Effect of addition of proteins on the production of amorphous sucrose powder through spray drying

Adhikari, B., Howes, T., Bhandari, B. R. and Langrish, T. A. G. (2009) Effect of addition of proteins on the production of amorphous sucrose powder through spray drying. JOURNAL OF FOOD ENGINEERING, 94 2: 144-153. doi:10.1016/j.jfoodeng.2009.01.029

Author Adhikari, B.
Howes, T.
Bhandari, B. R.
Langrish, T. A. G.
Title Effect of addition of proteins on the production of amorphous sucrose powder through spray drying
Journal name JOURNAL OF FOOD ENGINEERING   Check publisher's open access policy
ISSN 0260-8774
Publication date 2009-09
Year available 2009
Sub-type Article (original research)
DOI 10.1016/j.jfoodeng.2009.01.029
Volume 94
Issue 2
Start page 144
End page 153
Total pages 10
Editor Ramaswamy, H.
Evans, J.
Singh, R. P.
Place of publication United Kingdom
Publisher Elseiver
Collection year 2010
Language eng
Subject C1
860111 Sugar and Confectionery Products
090802 Food Engineering
Abstract Spray drying trials were carried out to produce amorphous sucrose powder. Firstly, pure sucrose solutions were prepared and spray dried at inlet and outlet temperatures of 160 degrees C and 70 degrees C, respectively. No amorphous powder was obtained and only 18% of the feed solids were recovered in a crystalline form, with the remaining solids lost as wall deposits. Secondly, sodium caseinate (Na-C) and hydrolyzed whey protein isolate (WPI) were added in sucrose:protein solid ratios of (99.5:0.5) and (99.0:1.0) and drying trials were conducted maintaining the initial drying conditions. In both these cases, greater than 80% of the feed solids were recovered in an amorphous form. The increase in protein concentration from 0.5% to 1% on dry solid basis did not further improve the recovery. The remarkable increase in recovery from a small addition of protein is attributed to preferential migration of protein molecules to the droplet-air interface, and the subsequent transformation of the thin, protein-rich film into a non-sticky glassy state upon drying. This film overcomes both the particle-to-particle and particle-to-wall stickiness. The measured bulk glass rubber transition temperature (Tg-r) values of the bulk mixtures at various moisture contents were very close to the corresponding mean glass transition temperature (T-g) of the pure sucrose indicating that surface layer T-g rather than the bulk T-g is responsible for this. Electron spectroscopy for chemical analysis (ESCA) studies revealed that the particle surface was covered by 50-58% (by mass) proteins. The calculated glass transition temperature of the surface layer (T-g,T-surface layer). based on the surface elemental compositions, showed that the T-g,T-surface layer has increased to the extent that it remained within the safe drying envelope of spray drying.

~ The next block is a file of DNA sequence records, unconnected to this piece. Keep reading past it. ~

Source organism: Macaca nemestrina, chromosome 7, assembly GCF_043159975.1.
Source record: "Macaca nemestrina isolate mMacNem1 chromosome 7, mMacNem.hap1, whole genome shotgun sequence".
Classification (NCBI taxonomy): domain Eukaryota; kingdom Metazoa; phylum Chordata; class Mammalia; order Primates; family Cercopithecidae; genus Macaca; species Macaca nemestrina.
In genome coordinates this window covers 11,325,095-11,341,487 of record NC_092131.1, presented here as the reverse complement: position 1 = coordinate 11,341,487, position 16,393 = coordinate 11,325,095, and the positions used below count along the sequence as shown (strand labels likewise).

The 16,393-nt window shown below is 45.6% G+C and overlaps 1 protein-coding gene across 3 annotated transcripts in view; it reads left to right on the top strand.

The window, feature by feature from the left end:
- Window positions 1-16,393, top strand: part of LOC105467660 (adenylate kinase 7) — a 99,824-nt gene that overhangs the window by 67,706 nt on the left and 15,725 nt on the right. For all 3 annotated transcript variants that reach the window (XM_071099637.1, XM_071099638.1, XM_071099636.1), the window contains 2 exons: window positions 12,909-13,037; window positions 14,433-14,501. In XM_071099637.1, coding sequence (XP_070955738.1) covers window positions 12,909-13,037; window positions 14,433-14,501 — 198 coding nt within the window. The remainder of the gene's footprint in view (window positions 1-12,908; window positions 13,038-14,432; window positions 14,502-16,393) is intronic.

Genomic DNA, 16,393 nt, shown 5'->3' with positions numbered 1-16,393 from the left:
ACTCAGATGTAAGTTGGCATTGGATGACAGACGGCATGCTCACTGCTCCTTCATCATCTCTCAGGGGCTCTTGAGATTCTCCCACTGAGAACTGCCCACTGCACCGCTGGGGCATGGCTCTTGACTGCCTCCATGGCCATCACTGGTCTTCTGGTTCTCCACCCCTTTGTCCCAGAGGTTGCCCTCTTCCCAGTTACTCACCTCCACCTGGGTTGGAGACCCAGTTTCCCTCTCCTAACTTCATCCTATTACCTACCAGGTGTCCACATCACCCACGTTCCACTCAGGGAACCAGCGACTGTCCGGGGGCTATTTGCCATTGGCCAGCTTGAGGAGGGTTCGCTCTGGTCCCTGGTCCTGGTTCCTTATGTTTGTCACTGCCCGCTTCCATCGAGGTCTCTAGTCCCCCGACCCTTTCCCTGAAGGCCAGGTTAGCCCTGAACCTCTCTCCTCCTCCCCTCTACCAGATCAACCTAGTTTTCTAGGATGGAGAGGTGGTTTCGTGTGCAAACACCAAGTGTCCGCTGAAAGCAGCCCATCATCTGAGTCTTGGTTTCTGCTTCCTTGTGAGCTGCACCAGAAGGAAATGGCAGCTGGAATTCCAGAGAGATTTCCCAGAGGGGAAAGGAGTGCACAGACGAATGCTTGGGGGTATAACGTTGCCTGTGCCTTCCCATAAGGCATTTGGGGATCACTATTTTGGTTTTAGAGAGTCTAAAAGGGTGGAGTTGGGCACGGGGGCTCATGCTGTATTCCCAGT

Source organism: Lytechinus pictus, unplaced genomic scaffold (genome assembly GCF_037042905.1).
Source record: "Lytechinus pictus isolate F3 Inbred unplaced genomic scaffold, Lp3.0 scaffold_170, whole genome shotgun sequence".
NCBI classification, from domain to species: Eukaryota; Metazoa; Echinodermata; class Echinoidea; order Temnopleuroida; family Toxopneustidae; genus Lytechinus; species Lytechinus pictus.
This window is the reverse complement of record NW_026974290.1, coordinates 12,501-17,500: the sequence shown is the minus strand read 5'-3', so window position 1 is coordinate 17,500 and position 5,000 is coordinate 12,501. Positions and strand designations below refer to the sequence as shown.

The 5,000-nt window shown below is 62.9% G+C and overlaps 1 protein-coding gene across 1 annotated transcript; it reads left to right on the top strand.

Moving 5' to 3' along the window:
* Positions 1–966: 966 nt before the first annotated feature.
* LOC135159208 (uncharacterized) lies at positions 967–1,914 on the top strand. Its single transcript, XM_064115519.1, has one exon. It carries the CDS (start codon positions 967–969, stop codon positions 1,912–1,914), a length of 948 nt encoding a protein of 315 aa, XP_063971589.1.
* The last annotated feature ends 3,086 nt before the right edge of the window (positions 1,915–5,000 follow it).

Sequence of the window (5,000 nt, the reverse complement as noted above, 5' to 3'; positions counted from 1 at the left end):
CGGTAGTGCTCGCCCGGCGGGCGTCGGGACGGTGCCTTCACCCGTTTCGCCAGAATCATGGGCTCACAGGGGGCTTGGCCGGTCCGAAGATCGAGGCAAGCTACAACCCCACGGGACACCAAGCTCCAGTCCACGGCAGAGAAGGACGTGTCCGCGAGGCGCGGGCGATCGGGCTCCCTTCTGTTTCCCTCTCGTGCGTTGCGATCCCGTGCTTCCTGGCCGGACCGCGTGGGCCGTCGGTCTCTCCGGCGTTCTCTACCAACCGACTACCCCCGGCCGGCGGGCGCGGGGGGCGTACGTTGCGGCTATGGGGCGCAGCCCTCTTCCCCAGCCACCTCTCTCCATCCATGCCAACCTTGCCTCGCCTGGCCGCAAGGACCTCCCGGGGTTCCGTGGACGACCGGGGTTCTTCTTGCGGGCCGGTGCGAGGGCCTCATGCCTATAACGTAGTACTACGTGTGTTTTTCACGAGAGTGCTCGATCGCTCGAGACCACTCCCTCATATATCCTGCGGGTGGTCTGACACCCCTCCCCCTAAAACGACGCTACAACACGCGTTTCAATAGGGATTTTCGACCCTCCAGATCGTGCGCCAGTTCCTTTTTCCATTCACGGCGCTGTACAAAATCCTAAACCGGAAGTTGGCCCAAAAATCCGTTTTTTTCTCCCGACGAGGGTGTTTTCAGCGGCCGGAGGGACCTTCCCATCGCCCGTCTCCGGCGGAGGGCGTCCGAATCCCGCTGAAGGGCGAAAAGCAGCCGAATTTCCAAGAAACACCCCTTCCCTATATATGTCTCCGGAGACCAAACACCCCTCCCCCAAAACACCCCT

Keyword Amorphous sucrose
Protein segregation
Class transition
Spray drying
Q-Index Code C1
Q-Index Status Confirmed Code

Document type: Journal Article
Sub-type: Article (original research)
Collections: 2010 Higher Education Research Data Collection
School of Chemical Engineering Publications
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Created: Mon, 08 Mar 2010, 09:52:46 EST by Amanda Lee on behalf of School of Chemical Engineering